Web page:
The SEC of the New York Stock Exchange received Argentina’s initial proposal, which sets out the details of the debt swap offered to bondholders.
Argentina presented this Friday to the United States market regulatory body, the SEC (Securities and Exchange Commission), the invitation to bondholders to renegotiate debt for US $ 66,238 million, with a 62% reduction in interest and 5.4% in principal, with a three-year grace period.
The country reported that it intends to “invite” certain bondholders under foreign law “to exchange those instruments for new bonds issued by the Republic,” as can be read below in the SEC document.
The presentation details which titles are proposed to be exchanged and the period of 20 days to accept or reject the proposal.
Specifically, Argentina will issue 10 new bonds; five nominees in dollars and five in euros. The terms of the new securities will be structured with staggered interest coupons and maturities until 2047.
As Minister Martín Guzmán announced on Thursday, there will be a grace period of three in which creditors will not receive capital payments or interest, nor will there be capitalization of interest to be received once that period has ended.
In the event of acceptance by investment funds, the interest on the new securities would begin to be paid in 2023.
This is the detail of the new proposed bonds:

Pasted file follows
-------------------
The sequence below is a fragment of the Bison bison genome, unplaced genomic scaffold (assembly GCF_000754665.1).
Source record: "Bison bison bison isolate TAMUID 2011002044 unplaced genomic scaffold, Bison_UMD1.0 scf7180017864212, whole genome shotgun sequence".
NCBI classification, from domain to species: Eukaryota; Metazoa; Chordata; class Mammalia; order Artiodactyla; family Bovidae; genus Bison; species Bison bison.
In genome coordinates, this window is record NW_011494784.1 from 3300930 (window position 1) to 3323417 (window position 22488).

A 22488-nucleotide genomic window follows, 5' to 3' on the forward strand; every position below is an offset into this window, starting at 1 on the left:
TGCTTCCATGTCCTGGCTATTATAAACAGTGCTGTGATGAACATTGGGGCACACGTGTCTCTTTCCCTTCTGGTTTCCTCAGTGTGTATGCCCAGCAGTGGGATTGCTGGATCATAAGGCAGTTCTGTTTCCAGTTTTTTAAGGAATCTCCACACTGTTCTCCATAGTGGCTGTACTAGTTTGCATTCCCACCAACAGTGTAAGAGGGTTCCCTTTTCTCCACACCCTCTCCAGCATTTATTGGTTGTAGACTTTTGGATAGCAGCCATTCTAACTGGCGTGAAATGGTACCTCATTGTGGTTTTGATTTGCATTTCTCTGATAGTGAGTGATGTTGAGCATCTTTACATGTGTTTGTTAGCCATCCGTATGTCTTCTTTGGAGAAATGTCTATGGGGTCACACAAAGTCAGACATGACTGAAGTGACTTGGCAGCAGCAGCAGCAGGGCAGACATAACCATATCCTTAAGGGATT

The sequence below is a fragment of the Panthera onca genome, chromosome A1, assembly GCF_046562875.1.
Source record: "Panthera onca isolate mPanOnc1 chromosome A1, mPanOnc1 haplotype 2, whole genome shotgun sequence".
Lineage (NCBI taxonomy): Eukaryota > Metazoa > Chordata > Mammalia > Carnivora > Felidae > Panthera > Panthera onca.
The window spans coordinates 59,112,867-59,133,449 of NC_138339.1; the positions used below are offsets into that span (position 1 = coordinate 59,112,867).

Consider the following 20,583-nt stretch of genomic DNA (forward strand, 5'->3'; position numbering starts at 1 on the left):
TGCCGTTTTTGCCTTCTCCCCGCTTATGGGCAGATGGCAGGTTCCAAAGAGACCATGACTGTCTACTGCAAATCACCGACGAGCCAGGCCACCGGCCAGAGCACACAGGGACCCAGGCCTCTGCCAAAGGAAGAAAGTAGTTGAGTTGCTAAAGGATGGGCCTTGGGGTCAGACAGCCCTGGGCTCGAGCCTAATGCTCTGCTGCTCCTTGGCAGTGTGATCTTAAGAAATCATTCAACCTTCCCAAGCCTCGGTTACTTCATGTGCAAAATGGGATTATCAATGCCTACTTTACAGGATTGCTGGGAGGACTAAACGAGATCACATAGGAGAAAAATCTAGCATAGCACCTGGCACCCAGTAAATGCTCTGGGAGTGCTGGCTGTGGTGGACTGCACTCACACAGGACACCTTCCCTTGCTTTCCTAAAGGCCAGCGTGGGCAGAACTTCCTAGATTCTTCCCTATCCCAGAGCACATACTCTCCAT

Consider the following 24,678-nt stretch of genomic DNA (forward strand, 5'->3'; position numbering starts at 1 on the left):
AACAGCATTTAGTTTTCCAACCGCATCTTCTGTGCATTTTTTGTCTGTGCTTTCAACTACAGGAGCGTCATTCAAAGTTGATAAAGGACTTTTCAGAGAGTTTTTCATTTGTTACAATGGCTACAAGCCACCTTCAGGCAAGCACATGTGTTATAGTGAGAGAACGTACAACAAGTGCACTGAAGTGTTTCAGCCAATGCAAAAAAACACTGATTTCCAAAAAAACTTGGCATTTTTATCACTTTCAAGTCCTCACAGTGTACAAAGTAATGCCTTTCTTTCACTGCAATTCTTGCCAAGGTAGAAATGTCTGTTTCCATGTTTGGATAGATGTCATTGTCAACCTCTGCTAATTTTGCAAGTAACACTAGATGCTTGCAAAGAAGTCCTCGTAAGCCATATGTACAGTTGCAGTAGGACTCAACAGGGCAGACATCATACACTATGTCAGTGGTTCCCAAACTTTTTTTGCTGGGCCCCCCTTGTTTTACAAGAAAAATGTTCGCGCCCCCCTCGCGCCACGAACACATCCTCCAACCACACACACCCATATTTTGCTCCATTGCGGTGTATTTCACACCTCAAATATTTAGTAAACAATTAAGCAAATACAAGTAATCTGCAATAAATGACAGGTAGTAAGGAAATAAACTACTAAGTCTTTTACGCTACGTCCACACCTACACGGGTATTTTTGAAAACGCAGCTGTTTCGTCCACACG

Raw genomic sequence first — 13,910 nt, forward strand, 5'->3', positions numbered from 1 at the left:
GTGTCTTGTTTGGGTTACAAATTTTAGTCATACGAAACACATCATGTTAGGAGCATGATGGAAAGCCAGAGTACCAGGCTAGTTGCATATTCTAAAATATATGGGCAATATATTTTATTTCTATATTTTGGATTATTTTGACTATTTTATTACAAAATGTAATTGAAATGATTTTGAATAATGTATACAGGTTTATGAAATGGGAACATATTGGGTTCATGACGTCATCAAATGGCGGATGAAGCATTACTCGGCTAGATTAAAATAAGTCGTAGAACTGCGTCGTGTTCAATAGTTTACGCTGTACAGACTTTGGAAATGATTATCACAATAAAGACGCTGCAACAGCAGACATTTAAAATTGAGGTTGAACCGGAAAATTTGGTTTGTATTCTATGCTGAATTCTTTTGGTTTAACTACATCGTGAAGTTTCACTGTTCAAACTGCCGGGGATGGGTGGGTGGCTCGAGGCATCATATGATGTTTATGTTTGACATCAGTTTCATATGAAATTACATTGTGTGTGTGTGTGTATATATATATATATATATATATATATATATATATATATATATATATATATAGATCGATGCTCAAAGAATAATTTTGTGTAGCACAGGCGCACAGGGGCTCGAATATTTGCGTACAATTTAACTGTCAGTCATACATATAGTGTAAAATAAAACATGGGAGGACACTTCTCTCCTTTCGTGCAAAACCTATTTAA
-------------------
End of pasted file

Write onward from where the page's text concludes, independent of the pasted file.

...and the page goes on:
– 2030 USD, from 0.5% (initial rate) to 1.75 (maximum rate)
– 2030 EUR 0.5% to 0.75%
– 2036 USD 0.5% to 3.875%
– 2036 EUR 0.5% to 2.5%
– 2039 USD 0.6% to 4.5%
– 2039 EUR 0.6% to 3.25%
– 2043 USD 0.6% to 4.875%
– 2,043 EUR 0.6% to 3,875%
– 2,047 USD 0.5% to 4.75%
– 2047 EUR 0.5% to 3.5%
In the preview for this filing, creditors speculated that there could be different reactions depending on what type of bonds they had in their portfolios.
On the one hand, the bondholders from 2016 onwards (those who took on the debt issued by Luis Caputo) and, on the other, those who came from the exchange of 2005-2010. It will not be easy for the latter to accept capital withdrawals and will fight “to the death” to reduce interest coupons. “It is very difficult for them to enter if they do not give in to these things,” said a source close to this kind of investment.
The “new” bondholders, on the one hand, have another majority scheme (where collective action clauses benefit Argentina), something that does not happen with “old” holders (very large majorities are required).
“The groups of creditors are quite different. There is less will among creditors that come from previous swaps than among those that are relatively new. That is very clear. With this, the point of negotiation for Guzmán will be that the ‘new’ creditors drag the rest, “said the same source.
The problem remains, and will continue to do so, that the three-year grace period without paying absolutely nothing is very aggressive for bondholders. If the creditors do not accept the offer, they have three years to litigate “free” earning the original interest rate and principal (which runs in lawsuits).
If in three years those bondholders get the sentence in their favor, they will be much better positioned than the other group of title holders that entered the swap and waited three years to collect a 0.50% coupon. In other words, the grace period and the little that Martín promises to pay Guzmán Forward encourages taking the risk of going to litigation.
“So, today it seems that between not charging anything and prosecuting Argentina and waiting to collect something in three years or a little more via something judicial, it may be business for you to do so. Because in the end there are three years in limbo that the country does not pay, “said a source who has direct dialogue with creditors.
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